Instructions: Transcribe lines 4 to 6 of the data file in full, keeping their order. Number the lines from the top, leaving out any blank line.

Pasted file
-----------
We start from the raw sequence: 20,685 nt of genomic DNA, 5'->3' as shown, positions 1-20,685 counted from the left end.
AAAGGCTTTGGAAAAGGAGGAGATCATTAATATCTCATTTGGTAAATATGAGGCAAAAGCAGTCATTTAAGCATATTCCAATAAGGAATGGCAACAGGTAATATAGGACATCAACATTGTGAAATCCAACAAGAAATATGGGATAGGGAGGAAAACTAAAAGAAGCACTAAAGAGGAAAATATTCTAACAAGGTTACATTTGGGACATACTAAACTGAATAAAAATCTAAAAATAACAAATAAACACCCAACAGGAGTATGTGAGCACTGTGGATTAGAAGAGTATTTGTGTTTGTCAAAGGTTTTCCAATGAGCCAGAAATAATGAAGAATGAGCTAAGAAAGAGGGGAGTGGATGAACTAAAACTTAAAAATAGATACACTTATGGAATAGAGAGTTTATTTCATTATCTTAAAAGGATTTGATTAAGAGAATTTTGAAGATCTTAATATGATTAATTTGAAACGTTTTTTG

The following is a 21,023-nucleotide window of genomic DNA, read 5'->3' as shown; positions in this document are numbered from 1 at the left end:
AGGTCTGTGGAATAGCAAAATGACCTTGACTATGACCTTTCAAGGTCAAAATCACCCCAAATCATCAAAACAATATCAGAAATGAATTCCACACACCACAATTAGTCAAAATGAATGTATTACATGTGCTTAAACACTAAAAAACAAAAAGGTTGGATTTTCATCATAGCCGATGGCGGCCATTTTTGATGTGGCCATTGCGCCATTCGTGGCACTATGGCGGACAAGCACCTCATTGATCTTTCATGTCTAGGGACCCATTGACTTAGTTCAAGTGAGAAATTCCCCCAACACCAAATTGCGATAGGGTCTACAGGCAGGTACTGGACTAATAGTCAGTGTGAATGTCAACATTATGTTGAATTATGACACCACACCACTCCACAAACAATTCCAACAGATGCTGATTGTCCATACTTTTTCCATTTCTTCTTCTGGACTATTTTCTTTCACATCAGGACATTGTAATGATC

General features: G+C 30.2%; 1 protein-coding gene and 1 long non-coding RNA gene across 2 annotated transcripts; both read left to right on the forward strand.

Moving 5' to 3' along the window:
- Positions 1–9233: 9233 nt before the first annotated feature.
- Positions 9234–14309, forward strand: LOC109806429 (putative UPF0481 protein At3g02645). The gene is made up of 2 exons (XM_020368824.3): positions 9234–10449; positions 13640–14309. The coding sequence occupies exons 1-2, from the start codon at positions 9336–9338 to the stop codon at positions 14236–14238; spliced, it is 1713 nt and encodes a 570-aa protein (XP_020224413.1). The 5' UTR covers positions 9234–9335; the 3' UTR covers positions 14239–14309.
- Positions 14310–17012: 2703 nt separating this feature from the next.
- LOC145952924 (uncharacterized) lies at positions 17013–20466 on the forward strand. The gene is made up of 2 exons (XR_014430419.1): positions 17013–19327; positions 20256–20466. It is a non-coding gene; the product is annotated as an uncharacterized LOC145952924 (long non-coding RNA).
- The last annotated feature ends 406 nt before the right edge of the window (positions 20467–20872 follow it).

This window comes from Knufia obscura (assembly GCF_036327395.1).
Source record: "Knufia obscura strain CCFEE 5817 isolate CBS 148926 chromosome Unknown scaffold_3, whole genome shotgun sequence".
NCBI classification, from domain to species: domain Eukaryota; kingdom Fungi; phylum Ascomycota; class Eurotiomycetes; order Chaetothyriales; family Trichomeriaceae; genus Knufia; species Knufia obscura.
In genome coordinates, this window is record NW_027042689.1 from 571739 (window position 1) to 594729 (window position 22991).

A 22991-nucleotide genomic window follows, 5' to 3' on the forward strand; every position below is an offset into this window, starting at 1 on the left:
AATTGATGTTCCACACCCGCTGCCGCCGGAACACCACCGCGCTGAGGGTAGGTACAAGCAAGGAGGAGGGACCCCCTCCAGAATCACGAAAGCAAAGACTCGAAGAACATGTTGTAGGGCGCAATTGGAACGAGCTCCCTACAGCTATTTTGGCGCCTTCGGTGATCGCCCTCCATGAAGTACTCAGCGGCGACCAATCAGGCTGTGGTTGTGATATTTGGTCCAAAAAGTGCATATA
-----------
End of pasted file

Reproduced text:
AGGTCTGTGGAATAGCAAAATGACCTTGACTATGACCTTTCAAGGTCAAAATCACCCCAAATCATCAAAACAATATCAGAAATGAATTCCACACACCACAATTAGTCAAAATGAATGTATTACATGTGCTTAAACACTAAAAAACAAAAAGGTTGGATTTTCATCATAGCCGATGGCGGCCATTTTTGATGTGGCCATTGCGCCATTCGTGGCACTATGGCGGACAAGCACCTCATTGATCTTTCATGTCTAGGGACCCATTGACTTAGTTCAAGTGAGAAATTCCCCCAACACCAAATTGCGATAGGGTCTACAGGCAGGTACTGGACTAATAGTCAGTGTGAATGTCAACATTATGTTGAATTATGACACCACACCACTCCACAAACAATTCCAACAGATGCTGATTGTCCATACTTTTTCCATTTCTTCTTCTGGACTATTTTCTTTCACATCAGGACATTGTAATGATC

General features: G+C 30.2%; 1 protein-coding gene and 1 long non-coding RNA gene across 2 annotated transcripts; both read left to right on the forward strand.

Moving 5' to 3' along the window: